old member back again...
Andrew P. Bell
andrew at nji.com
Fri May 31 00:06:59 PDT 2002
Howdy Amp-L crew!
My name is Andrew and I am an LBK. I was one of the earlier members of
Amp-L (not to be confused with the charter members.) that began posting
on Amp-L a few weeks after its inception. I used to belong to both
amputee lists (are there more than two, now?) but the "other" list
moderator was a bit to hot and heavy on the censoring button for my
taste. I've been away for quite a few years, but hopefully I can get
back into the forum on a productive level.
I lost my left leg, BK. in 1990 from injuries sustained in a MVA; I was
a pedestrian helping out a friend that had been in an accident on New
Jersey's RT. 80. While standing on the shoulder of the highway I was
struck by yet another vehicle and became the only seriously injured
party in the, ultimately, five-car pile-up. My car was never involved
in the accident. Sigh.
Subsequent to my amputation, I re-enlisted (some might say, ahem,
fraudulently.) in the US Army Reserves. Prior to my accident I had been
a Sgt. E-5 in the Active U.S. Army as a Military Policeman. Since I had
had a physical just a few months before my accident, there was no need
for a physical upon re-enlisting in the reserves. Suffice it to say: I
fell in between the cracks of the vast bureaucracy that is the Army. I
served 7 more years in the reserves before the powers that be decided
that I could no longer serve-this was decided after two more subsequent
promotions (I left the Army as a Sgt. 1st class E-7) and a few
decorations for outstanding performance of my duties as an MP (2 Army
Commendation medals, and 1 AFRAM- Armed Forced Reserve Achievement
Medal) If you think that the Army's way of thinking pissed me off, then
you've hit the nail on the head. What REALLY ticked me off was the fact
that I was able, as an amputee, to pass the APFT (Army Physical Fitness
Test) which includes push-ups, sit-ups, and a two-mile run. Some of the
other soldiers in my unit (mainly those that were overweight) were
unable to pass the APFT but were still allowed to remain in the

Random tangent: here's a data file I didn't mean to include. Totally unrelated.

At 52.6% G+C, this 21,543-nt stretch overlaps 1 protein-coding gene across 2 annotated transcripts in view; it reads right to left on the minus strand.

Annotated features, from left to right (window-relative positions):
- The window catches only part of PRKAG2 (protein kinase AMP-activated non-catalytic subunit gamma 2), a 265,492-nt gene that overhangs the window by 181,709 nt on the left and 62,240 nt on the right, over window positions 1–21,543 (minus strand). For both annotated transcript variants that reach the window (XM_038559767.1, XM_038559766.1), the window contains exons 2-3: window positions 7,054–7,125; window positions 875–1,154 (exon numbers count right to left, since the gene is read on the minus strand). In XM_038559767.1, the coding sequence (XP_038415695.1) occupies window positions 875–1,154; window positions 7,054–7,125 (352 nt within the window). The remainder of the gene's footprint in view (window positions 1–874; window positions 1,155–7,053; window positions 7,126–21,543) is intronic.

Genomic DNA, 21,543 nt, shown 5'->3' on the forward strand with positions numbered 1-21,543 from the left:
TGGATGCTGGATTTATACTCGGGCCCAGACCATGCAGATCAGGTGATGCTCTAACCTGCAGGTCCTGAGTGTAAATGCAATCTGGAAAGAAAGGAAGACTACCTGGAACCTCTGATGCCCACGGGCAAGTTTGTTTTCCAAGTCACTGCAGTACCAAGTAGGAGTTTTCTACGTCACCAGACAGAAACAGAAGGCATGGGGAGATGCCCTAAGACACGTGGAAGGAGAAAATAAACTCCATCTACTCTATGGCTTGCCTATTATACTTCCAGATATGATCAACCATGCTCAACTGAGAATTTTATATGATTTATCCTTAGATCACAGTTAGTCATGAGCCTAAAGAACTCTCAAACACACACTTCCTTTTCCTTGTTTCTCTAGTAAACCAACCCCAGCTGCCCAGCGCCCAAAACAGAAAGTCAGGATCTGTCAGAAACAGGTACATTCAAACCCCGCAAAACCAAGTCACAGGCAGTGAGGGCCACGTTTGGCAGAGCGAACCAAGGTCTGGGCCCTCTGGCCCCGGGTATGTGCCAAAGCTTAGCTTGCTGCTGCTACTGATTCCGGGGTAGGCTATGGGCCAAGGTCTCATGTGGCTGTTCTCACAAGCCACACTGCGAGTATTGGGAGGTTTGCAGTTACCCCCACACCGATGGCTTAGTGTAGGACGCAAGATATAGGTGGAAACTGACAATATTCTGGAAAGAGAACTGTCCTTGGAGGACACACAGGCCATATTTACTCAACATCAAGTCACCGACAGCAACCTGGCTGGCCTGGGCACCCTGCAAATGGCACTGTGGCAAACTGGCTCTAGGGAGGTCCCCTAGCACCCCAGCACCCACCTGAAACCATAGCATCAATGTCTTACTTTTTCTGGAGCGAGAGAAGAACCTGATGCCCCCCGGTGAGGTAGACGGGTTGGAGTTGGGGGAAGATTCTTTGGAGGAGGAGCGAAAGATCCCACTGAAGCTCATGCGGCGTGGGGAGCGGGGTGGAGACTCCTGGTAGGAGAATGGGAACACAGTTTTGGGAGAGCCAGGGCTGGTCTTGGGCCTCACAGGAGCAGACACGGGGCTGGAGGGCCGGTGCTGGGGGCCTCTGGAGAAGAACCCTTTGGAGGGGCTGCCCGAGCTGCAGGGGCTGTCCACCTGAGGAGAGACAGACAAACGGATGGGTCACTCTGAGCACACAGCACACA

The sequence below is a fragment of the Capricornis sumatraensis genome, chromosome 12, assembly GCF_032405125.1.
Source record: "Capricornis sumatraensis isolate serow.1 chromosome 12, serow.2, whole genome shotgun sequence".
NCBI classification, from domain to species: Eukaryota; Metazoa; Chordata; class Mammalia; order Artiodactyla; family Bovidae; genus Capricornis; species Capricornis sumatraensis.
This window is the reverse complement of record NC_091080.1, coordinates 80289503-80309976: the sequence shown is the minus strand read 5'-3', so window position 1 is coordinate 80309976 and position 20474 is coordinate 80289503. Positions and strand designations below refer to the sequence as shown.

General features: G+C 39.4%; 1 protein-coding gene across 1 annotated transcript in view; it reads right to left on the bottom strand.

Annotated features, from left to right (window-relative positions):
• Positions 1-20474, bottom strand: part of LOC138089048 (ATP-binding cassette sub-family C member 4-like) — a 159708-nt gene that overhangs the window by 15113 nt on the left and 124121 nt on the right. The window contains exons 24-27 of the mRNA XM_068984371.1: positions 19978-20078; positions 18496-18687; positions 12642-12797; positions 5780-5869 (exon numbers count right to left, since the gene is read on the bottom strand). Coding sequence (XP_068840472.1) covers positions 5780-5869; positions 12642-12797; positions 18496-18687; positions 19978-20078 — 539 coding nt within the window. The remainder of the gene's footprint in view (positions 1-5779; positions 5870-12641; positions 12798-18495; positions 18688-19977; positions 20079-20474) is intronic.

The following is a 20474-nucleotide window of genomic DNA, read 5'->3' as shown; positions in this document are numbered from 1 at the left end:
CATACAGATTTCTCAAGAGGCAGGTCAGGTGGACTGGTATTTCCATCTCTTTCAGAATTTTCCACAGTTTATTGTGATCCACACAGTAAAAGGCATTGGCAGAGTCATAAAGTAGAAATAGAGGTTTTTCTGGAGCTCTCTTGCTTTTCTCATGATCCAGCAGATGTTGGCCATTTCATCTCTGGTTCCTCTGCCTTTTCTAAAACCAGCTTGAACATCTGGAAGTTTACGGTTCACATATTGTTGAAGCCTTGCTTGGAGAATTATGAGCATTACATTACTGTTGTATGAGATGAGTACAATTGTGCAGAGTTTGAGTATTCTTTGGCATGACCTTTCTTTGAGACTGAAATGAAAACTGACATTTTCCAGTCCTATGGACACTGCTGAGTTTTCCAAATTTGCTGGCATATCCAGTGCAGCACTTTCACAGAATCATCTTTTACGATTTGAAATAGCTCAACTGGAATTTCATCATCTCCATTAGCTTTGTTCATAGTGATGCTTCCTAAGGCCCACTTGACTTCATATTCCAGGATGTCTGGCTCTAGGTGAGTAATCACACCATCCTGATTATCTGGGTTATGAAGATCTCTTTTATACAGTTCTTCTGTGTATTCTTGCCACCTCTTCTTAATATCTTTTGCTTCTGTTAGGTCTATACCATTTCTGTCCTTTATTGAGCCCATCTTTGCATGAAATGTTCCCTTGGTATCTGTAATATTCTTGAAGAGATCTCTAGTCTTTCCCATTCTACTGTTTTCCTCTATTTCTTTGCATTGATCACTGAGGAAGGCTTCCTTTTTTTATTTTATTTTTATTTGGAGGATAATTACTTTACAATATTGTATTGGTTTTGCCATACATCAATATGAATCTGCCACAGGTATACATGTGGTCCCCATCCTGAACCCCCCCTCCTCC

reserves. Sound prejudicial to you? After consulting with an attorney
(a former JAG attorney, at that) I was informed that I really had no
legal "leg" to stand on (what? Again?!) <grin>
Since my discharge in 1998, I've been doing all the things that people
do: I graduated college, got married, had a child with my wife, and took
a job in my chosen field. In the ensuing years, I've also re-learned
how to ride a motorcycle (courtesy of out modest moderator, Wayne!) and
also re-learned how to ski (I use two skis and my prosthesis to ski-the
mono-ski and outriggers were just too alien to me). Things have been
interesting, to say the least.
A dark cloud was LONG overdue to rain on my parade.
In June of 2000 I was diagnosed with a condition that has been the bane
of my existence ever since: Reflex Sympathetic Dystrophy. RSD is a
dysfunction of the Sympathetic (or Autonomic nerves, if I have my
anatomical jargon correct) Nerves. It is VERY painful, and there is no
"cure" for it. It causes a horrible burning pain throughout the
affected area, and causes large, painful, weeping blisters/legions to
form, as well. I have had over 100 spinal blocks in pursuit of relief,
and am on fairly high doses of Opoids (yeah, yeah, I know- NARCOTICS)
including Oxy-Contin and Oxy-IR.
My question to the list: Has anyone else on the list been diagnosed with
RSD, or know of anyone else that has RSD? What have they done to combat
it, and what are the long-term pros and cons of the "newest" treatment:
a Spino-Cortical Stimulator? I am also currently wrestling with yet
another outbreak of OstoeMyelitis (sp?), a very stubborn bone infection.
I will more than likely have to have another surgery to scrape the
infection off of the surface of the bone. Again- has anyone on the list
had a similar procedure done, and if so, what were the long-term
I hope that all my old list-pals are doing well, and I look forward to
hearing from you. I look forward to meeting all of the newer members of
Amp-L that have come and become residents during my "sabbatical."
Warm Wishes to all,
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